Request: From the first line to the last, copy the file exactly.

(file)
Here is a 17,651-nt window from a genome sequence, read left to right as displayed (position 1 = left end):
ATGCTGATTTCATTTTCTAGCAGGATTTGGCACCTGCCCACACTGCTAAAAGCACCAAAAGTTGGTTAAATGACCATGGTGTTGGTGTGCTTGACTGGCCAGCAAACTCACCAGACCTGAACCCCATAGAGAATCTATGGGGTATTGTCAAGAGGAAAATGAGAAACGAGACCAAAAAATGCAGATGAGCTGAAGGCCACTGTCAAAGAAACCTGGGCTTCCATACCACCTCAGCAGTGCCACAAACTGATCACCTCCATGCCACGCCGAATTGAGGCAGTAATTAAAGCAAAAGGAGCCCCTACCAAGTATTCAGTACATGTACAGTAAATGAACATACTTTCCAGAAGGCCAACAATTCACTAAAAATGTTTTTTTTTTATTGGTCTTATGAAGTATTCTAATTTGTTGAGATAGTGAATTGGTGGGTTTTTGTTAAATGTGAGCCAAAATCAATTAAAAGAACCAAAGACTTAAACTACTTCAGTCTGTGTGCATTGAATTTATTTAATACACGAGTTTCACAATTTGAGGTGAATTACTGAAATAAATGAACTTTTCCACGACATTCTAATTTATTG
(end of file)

Here is a 17,651-nt window from a genome sequence, read left to right as displayed (position 1 = left end):
ATGCTGATTTCATTTTCTAGCAGGATTTGGCACCTGCCCACACTGCTAAAAGCACCAAAAGTTGGTTAAATGACCATGGTGTTGGTGTGCTTGACTGGCCAGCAAACTCACCAGACCTGAACCCCATAGAGAATCTATGGGGTATTGTCAAGAGGAAAATGAGAAACGAGACCAAAAAATGCAGATGAGCTGAAGGCCACTGTCAAAGAAACCTGGGCTTCCATACCACCTCAGCAGTGCCACAAACTGATCACCTCCATGCCACGCCGAATTGAGGCAGTAATTAAAGCAAAAGGAGCCCCTACCAAGTATTCAGTACATGTACAGTAAATGAACATACTTTCCAGAAGGCCAACAATTCACTAAAAATGTTTTTTTTTTATTGGTCTTATGAAGTATTCTAATTTGTTGAGATAGTGAATTGGTGGGTTTTTGTTAAATGTGAGCCAAAATCAATTAAAAGAACCAAAGACTTAAACTACTTCAGTCTGTGTGCATTGAATTTATTTAATACACGAGTTTCACAATTTGAGGTGAATTACTGAAATAAATGAACTTTTCCACGACATTCTAATTTATTG